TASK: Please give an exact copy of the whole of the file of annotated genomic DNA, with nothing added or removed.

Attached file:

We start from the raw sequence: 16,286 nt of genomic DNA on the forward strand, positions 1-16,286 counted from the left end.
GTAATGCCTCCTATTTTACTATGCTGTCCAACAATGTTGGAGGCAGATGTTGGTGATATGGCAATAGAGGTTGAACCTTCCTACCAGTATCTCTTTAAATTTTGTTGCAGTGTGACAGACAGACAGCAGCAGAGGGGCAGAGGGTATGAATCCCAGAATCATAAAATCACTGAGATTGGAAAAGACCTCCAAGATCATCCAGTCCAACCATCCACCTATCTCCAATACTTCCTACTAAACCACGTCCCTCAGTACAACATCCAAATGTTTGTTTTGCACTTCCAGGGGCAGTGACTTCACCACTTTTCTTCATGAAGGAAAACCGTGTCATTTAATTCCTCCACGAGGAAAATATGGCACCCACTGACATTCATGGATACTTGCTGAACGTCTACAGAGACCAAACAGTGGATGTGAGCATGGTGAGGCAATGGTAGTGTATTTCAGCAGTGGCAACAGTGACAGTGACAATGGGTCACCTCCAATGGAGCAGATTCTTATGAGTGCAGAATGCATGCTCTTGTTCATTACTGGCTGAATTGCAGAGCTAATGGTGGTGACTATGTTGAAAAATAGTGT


We start from the raw sequence: 16,286 nt of genomic DNA on the forward strand, positions 1-16,286 counted from the left end.
GTAATGCCTCCTATTTTACTATGCTGTCCAACAATGTTGGAGGCAGATGTTGGTGATATGGCAATAGAGGTTGAACCTTCCTACCAGTATCTCTTTAAATTTTGTTGCAGTGTGACAGACAGACAGCAGCAGAGGGGCAGAGGGTATGAATCCCAGAATCATAAAATCACTGAGATTGGAAAAGACCTCCAAGATCATCCAGTCCAACCATCCACCTATCTCCAATACTTCCTACTAAACCACGTCCCTCAGTACAACATCCAAATGTTTGTTTTGCACTTCCAGGGGCAGTGACTTCACCACTTTTCTTCATGAAGGAAAACCGTGTCATTTAATTCCTCCACGAGGAAAATATGGCACCCACTGACATTCATGGATACTTGCTGAACGTCTACAGAGACCAAACAGTGGATGTGAGCATGGTGAGGCAATGGTAGTGTATTTCAGCAGTGGCAACAGTGACAGTGACAATGGGTCACCTCCAATGGAGCAGATTCTTATGAGTGCAGAATGCATGCTCTTGTTCATTACTGGCTGAATTGCAGAGCTAATGGTGGTGACTATGTTGAAAAATAGTGT